The purpose of this filing is to make payments to the employer's qualifying pension plan while the member is active.

Retirement plans for qualified reservist distributions

The HEART Act extends the Pensions Protection Act 2006 (members of the PPA service). These provisions allow military personnel called up for military service for periods of 180 days or more to take withdrawals from qualified pension plans and flexible health bills as if they had terminated their employment.

These withdrawals are no longer subjected to the 10% penalty that would apply. Retired military personnel cannot make new contributions to the plan for at least six months after withdrawal. At any time during the 2-years following the termination of the active service member's service, the service member may again contribute, in whole or in part, to an IRA (but not to the retirement scheme from which the distribution was taken).

Benefits for survivors

For 2021, total contributions to all Traditional and Roth IRAs cannot exceed:

  • $ 6,000 ($ 7,000 if you are over 50) or

  • Your taxable remuneration for the year if your remuneration was below this limit.

For 2019, and 2020 the limits were the same as for 2021.

For 2015, 2016, 2017, and 2018, your total annual contributions to all Roths and traditional IRAs cannot exceed:

  • $ 5,500 ($ 6,500 if you are over 50) or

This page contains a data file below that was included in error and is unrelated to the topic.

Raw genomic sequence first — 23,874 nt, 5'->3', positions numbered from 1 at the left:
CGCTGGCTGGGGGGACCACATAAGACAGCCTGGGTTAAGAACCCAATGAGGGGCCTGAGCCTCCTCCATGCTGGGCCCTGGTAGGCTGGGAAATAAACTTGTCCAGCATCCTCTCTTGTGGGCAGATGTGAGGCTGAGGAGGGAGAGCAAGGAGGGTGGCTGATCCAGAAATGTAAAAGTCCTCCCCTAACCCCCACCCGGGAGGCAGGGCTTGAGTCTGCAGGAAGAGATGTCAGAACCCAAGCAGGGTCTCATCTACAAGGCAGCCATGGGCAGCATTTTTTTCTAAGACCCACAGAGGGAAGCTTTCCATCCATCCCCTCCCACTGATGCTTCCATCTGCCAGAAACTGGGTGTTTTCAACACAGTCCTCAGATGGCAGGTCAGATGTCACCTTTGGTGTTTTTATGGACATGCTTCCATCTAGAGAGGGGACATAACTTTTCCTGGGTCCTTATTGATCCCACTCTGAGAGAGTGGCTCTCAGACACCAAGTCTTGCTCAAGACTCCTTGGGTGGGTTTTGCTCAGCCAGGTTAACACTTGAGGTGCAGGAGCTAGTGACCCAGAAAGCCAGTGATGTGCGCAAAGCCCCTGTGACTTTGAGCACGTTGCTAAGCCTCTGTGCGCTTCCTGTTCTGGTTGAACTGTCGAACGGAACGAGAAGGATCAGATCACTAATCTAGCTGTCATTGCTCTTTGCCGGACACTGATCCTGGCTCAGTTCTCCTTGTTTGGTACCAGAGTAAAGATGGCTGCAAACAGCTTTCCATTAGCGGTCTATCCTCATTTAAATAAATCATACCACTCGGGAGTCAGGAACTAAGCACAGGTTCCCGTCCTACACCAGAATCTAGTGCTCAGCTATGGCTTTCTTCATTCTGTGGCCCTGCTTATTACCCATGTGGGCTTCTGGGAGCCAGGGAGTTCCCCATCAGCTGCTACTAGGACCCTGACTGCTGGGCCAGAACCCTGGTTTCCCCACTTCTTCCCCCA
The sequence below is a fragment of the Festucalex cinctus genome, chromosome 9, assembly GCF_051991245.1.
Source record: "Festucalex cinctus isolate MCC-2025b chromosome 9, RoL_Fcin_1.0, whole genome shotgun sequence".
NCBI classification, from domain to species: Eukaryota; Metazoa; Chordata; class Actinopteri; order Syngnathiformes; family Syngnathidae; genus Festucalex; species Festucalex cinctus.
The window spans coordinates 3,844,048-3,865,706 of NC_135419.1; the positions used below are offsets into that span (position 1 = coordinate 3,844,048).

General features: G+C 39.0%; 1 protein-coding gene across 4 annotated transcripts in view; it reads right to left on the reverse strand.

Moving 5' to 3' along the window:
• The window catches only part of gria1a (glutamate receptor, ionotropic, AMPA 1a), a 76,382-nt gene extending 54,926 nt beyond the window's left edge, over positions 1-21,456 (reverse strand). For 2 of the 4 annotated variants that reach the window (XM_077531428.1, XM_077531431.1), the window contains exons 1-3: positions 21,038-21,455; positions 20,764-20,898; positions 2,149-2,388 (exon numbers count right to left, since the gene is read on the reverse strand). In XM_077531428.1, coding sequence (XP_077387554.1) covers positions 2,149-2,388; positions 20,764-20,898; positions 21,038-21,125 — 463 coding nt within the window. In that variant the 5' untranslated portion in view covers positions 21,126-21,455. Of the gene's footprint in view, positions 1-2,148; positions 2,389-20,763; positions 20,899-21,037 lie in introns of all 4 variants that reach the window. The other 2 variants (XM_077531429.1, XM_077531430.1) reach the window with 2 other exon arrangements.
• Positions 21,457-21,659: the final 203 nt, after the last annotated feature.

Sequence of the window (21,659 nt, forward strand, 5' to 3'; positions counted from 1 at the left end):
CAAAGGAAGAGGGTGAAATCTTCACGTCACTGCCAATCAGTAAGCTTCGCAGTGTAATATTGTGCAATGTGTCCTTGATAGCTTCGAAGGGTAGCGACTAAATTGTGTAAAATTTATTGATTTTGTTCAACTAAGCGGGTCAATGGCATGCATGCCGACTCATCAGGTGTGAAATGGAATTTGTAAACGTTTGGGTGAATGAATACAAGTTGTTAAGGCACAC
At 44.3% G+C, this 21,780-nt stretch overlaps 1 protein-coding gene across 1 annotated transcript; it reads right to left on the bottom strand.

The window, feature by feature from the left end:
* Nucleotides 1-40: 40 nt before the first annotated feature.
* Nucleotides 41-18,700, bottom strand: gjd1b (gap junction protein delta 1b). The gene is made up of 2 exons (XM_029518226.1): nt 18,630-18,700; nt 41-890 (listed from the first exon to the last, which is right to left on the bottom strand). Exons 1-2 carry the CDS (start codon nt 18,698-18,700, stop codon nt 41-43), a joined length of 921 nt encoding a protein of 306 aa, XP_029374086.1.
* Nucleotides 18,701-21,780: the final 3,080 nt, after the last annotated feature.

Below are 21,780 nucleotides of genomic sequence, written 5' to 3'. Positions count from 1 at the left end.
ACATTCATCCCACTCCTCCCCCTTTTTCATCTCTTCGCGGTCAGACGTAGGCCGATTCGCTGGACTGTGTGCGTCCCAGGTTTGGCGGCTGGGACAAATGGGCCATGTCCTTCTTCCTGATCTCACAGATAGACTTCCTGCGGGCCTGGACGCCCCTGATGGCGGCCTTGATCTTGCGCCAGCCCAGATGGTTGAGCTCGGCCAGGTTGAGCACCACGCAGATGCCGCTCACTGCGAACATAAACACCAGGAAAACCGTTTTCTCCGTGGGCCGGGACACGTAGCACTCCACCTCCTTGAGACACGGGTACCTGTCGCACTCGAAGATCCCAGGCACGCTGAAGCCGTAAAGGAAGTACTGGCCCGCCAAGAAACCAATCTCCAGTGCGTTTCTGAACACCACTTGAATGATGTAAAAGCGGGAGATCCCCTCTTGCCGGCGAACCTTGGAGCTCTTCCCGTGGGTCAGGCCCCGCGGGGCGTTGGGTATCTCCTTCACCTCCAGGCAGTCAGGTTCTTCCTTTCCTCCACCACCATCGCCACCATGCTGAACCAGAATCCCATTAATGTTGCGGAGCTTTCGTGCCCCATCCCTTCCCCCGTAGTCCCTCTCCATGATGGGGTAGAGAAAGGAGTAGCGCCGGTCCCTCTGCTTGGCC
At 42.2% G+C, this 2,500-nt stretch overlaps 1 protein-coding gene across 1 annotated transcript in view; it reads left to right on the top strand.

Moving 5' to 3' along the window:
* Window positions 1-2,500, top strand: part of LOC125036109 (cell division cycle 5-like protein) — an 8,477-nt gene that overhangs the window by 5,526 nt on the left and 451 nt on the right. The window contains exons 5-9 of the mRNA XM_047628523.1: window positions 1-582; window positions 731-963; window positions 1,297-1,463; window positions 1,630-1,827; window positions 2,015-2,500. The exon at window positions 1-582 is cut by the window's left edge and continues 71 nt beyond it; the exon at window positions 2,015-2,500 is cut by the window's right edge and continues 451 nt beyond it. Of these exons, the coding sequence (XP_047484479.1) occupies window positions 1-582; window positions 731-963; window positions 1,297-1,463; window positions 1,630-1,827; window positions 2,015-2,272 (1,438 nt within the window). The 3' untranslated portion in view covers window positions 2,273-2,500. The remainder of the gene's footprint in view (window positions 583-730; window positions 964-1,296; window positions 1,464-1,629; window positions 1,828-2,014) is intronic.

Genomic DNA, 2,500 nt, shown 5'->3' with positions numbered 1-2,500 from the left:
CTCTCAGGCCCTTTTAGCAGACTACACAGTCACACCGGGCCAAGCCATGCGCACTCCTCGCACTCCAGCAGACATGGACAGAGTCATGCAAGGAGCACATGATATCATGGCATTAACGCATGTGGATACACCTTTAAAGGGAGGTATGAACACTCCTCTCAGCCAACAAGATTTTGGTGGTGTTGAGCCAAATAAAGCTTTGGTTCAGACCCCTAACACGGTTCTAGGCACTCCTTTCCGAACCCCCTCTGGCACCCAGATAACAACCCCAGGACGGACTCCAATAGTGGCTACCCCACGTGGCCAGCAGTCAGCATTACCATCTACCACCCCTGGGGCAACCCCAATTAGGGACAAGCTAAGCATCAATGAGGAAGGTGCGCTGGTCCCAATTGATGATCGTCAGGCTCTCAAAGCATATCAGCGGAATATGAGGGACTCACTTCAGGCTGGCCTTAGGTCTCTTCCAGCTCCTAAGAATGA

• Your taxable remuneration for the year if your remuneration was less than this dollar limit

Funds accumulated in eligible employer-sponsored pension plans can be "accrued" upon employment termination in the Traditional IRA or Roth IRA without Limit. Withdrawals from traditional IRAs and employer-sponsored qualified retirement plans are subject to income tax in the year in which they are made. Both are subject to a 10% early withdrawal penalty if funds are withdrawn before 59½. Both are subject to required minimum distributions after the year in which the participant reaches age 70.5. 

Beneficiaries of IRA accounts and qualifying retirement plans (excluding surviving spouses) must pay taxes on the amount inherited. Roth IRA distributions are exempt from required minimum distributions and taxation. Withdrawals up to the amount invested (capital) can be withdrawn free of charge at any time. The Roth IRA gains can be withdrawn tax-free after a five-year "seasoning" period. Roth IRA beneficiaries are not required to pay taxes on the inherited amount.

The HEART Act allows surviving spouses who receive death gratuities and SGLI death benefits to invest some or all of their funds in a Roth IRA, allowing the funds to grow tax-free, even when they are withdrawn or transferred to their beneficiaries. Withdrawals are permitted, without taxes or penalties, at any time up to the value of the initial investment.

The HEART Act also allows surviving spouses to deposit death gratuity and SGLI payments into Coverdell Education Savings Accounts (ESA). Coverdell's ESA distributions are generally tax-free, as these funds are used for the beneficiary's eligible educational expenses. Distributions that are not used for qualifying education expenses are subject to penalties and taxes similar to those for qualifying pension plans.